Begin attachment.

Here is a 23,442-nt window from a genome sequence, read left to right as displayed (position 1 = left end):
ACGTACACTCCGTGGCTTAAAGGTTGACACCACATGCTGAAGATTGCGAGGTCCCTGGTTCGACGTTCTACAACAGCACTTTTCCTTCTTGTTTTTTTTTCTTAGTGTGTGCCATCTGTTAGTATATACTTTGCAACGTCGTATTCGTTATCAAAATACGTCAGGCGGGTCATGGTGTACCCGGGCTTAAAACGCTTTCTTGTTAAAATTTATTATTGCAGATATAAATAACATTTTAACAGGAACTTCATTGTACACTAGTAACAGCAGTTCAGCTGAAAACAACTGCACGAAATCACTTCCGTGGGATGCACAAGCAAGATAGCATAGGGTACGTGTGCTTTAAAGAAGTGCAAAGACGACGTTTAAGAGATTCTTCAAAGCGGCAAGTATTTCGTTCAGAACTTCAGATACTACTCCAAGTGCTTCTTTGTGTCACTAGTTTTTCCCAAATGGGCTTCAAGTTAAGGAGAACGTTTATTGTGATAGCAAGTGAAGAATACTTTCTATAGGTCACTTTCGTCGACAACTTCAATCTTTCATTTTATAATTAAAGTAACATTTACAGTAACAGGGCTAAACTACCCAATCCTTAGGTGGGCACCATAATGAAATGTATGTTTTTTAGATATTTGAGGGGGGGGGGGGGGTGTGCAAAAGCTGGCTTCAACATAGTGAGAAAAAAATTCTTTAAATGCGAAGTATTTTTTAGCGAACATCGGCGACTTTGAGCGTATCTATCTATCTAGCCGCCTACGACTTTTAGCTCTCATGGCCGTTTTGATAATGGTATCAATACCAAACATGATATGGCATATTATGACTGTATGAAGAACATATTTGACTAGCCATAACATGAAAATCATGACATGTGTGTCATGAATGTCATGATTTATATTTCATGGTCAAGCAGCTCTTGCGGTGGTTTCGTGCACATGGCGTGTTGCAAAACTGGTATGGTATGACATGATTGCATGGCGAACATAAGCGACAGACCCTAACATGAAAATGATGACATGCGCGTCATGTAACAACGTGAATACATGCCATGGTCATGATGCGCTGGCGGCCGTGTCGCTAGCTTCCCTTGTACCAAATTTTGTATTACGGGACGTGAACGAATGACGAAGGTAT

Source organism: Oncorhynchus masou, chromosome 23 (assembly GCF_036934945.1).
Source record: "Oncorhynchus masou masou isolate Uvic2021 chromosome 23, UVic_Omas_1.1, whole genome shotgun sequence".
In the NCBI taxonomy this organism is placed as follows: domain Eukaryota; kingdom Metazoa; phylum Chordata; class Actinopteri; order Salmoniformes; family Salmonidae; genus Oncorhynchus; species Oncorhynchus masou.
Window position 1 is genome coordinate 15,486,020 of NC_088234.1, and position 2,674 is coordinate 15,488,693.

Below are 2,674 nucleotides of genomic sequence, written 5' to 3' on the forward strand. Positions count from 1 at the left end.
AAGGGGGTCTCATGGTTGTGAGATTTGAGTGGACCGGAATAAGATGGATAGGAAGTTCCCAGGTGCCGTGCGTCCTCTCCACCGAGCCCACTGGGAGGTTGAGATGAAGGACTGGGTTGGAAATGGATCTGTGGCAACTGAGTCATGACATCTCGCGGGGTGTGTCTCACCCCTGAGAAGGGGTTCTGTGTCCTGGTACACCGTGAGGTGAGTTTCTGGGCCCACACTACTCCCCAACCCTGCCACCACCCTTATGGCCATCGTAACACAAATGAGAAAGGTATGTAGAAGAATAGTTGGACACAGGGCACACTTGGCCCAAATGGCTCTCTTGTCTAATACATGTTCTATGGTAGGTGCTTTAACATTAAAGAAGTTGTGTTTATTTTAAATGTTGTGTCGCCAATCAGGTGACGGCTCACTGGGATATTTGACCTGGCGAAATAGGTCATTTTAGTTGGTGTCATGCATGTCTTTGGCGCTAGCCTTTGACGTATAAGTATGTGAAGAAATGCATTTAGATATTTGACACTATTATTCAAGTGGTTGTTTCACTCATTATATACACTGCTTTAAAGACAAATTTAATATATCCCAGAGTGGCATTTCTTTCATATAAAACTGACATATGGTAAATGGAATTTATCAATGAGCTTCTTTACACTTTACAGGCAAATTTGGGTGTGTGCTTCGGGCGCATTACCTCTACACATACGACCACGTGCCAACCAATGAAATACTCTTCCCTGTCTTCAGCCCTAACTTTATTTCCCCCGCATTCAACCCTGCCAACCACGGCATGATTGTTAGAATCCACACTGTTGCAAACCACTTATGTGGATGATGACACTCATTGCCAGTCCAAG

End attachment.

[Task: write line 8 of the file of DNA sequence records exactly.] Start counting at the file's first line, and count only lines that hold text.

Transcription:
AAGGGGGTCTCATGGTTGTGAGATTTGAGTGGACCGGAATAAGATGGATAGGAAGTTCCCAGGTGCCGTGCGTCCTCTCCACCGAGCCCACTGGGAGGTTGAGATGAAGGACTGGGTTGGAAATGGATCTGTGGCAACTGAGTCATGACATCTCGCGGGGTGTGTCTCACCCCTGAGAAGGGGTTCTGTGTCCTGGTACACCGTGAGGTGAGTTTCTGGGCCCACACTACTCCCCAACCCTGCCACCACCCTTATGGCCATCGTAACACAAATGAGAAAGGTATGTAGAAGAATAGTTGGACACAGGGCACACTTGGCCCAAATGGCTCTCTTGTCTAATACATGTTCTATGGTAGGTGCTTTAACATTAAAGAAGTTGTGTTTATTTTAAATGTTGTGTCGCCAATCAGGTGACGGCTCACTGGGATATTTGACCTGGCGAAATAGGTCATTTTAGTTGGTGTCATGCATGTCTTTGGCGCTAGCCTTTGACGTATAAGTATGTGAAGAAATGCATTTAGATATTTGACACTATTATTCAAGTGGTTGTTTCACTCATTATATACACTGCTTTAAAGACAAATTTAATATATCCCAGAGTGGCATTTCTTTCATATAAAACTGACATATGGTAAATGGAATTTATCAATGAGCTTCTTTACACTTTACAGGCAAATTTGGGTGTGTGCTTCGGGCGCATTACCTCTACACATACGACCACGTGCCAACCAATGAAATACTCTTCCCTGTCTTCAGCCCTAACTTTATTTCCCCCGCATTCAACCCTGCCAACCACGGCATGATTGTTAGAATCCACACTGTTGCAAACCACTTATGTGGATGATGACACTCATTGCCAGTCCAAG